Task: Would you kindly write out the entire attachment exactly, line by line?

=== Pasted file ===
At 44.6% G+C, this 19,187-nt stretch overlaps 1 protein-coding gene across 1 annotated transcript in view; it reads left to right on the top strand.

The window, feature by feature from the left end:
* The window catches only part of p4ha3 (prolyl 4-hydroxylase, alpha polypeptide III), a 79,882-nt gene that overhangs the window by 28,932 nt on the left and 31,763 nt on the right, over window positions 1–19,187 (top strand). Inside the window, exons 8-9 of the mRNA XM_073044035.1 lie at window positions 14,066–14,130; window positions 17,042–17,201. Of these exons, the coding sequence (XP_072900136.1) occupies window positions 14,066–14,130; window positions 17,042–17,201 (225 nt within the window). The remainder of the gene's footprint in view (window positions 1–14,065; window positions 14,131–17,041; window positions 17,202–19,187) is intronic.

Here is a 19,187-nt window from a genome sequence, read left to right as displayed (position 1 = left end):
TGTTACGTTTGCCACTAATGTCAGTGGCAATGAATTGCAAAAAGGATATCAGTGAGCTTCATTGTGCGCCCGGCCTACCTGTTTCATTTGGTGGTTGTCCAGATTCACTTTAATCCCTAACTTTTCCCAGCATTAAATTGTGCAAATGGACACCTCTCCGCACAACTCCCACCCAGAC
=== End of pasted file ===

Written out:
At 44.6% G+C, this 19,187-nt stretch overlaps 1 protein-coding gene across 1 annotated transcript in view; it reads left to right on the top strand.

The window, feature by feature from the left end:
* The window catches only part of p4ha3 (prolyl 4-hydroxylase, alpha polypeptide III), a 79,882-nt gene that overhangs the window by 28,932 nt on the left and 31,763 nt on the right, over window positions 1–19,187 (top strand). Inside the window, exons 8-9 of the mRNA XM_073044035.1 lie at window positions 14,066–14,130; window positions 17,042–17,201. Of these exons, the coding sequence (XP_072900136.1) occupies window positions 14,066–14,130; window positions 17,042–17,201 (225 nt within the window). The remainder of the gene's footprint in view (window positions 1–14,065; window positions 14,131–17,041; window positions 17,202–19,187) is intronic.

Here is a 19,187-nt window from a genome sequence, read left to right as displayed (position 1 = left end):
TGTTACGTTTGCCACTAATGTCAGTGGCAATGAATTGCAAAAAGGATATCAGTGAGCTTCATTGTGCGCCCGGCCTACCTGTTTCATTTGGTGGTTGTCCAGATTCACTTTAATCCCTAACTTTTCCCAGCATTAAATTGTGCAAATGGACACCTCTCCGCACAACTCCCACCCAGAC